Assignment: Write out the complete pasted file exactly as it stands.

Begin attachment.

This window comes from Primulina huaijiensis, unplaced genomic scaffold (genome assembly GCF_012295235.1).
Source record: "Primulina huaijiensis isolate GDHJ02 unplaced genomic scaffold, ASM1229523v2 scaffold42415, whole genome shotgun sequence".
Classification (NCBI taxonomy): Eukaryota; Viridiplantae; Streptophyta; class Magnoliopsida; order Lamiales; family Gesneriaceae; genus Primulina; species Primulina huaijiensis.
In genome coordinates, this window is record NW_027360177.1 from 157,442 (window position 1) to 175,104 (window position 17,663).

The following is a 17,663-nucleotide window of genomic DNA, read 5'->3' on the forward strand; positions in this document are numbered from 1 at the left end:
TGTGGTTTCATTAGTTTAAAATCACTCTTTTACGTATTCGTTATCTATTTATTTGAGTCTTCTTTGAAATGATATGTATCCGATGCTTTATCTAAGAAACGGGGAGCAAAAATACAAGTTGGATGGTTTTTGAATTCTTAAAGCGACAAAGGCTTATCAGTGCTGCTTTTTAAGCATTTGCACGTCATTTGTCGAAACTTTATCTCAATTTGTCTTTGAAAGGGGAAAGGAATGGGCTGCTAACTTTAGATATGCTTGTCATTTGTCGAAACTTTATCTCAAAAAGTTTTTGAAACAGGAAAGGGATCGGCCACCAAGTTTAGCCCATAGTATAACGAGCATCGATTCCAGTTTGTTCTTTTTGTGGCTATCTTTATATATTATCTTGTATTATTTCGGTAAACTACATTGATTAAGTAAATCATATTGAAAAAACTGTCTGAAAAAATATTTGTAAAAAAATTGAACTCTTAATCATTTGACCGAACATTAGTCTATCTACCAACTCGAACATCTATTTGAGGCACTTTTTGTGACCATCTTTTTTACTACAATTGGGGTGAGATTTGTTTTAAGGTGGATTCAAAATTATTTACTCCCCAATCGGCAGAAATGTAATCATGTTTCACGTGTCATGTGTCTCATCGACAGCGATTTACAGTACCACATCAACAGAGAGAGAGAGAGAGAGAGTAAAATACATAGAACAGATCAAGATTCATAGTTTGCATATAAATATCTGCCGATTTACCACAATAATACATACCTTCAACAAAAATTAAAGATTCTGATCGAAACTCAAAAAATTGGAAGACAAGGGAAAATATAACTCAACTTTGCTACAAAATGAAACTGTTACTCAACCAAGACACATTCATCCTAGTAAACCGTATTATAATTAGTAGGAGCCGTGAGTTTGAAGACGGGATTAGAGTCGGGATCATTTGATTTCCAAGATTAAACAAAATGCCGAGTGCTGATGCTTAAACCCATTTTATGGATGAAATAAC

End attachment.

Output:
This window comes from Primulina huaijiensis, unplaced genomic scaffold (genome assembly GCF_012295235.1).
Source record: "Primulina huaijiensis isolate GDHJ02 unplaced genomic scaffold, ASM1229523v2 scaffold42415, whole genome shotgun sequence".
Classification (NCBI taxonomy): Eukaryota; Viridiplantae; Streptophyta; class Magnoliopsida; order Lamiales; family Gesneriaceae; genus Primulina; species Primulina huaijiensis.
In genome coordinates, this window is record NW_027360177.1 from 157,442 (window position 1) to 175,104 (window position 17,663).

The following is a 17,663-nucleotide window of genomic DNA, read 5'->3' on the forward strand; positions in this document are numbered from 1 at the left end:
TGTGGTTTCATTAGTTTAAAATCACTCTTTTACGTATTCGTTATCTATTTATTTGAGTCTTCTTTGAAATGATATGTATCCGATGCTTTATCTAAGAAACGGGGAGCAAAAATACAAGTTGGATGGTTTTTGAATTCTTAAAGCGACAAAGGCTTATCAGTGCTGCTTTTTAAGCATTTGCACGTCATTTGTCGAAACTTTATCTCAATTTGTCTTTGAAAGGGGAAAGGAATGGGCTGCTAACTTTAGATATGCTTGTCATTTGTCGAAACTTTATCTCAAAAAGTTTTTGAAACAGGAAAGGGATCGGCCACCAAGTTTAGCCCATAGTATAACGAGCATCGATTCCAGTTTGTTCTTTTTGTGGCTATCTTTATATATTATCTTGTATTATTTCGGTAAACTACATTGATTAAGTAAATCATATTGAAAAAACTGTCTGAAAAAATATTTGTAAAAAAATTGAACTCTTAATCATTTGACCGAACATTAGTCTATCTACCAACTCGAACATCTATTTGAGGCACTTTTTGTGACCATCTTTTTTACTACAATTGGGGTGAGATTTGTTTTAAGGTGGATTCAAAATTATTTACTCCCCAATCGGCAGAAATGTAATCATGTTTCACGTGTCATGTGTCTCATCGACAGCGATTTACAGTACCACATCAACAGAGAGAGAGAGAGAGAGAGTAAAATACATAGAACAGATCAAGATTCATAGTTTGCATATAAATATCTGCCGATTTACCACAATAATACATACCTTCAACAAAAATTAAAGATTCTGATCGAAACTCAAAAAATTGGAAGACAAGGGAAAATATAACTCAACTTTGCTACAAAATGAAACTGTTACTCAACCAAGACACATTCATCCTAGTAAACCGTATTATAATTAGTAGGAGCCGTGAGTTTGAAGACGGGATTAGAGTCGGGATCATTTGATTTCCAAGATTAAACAAAATGCCGAGTGCTGATGCTTAAACCCATTTTATGGATGAAATAAC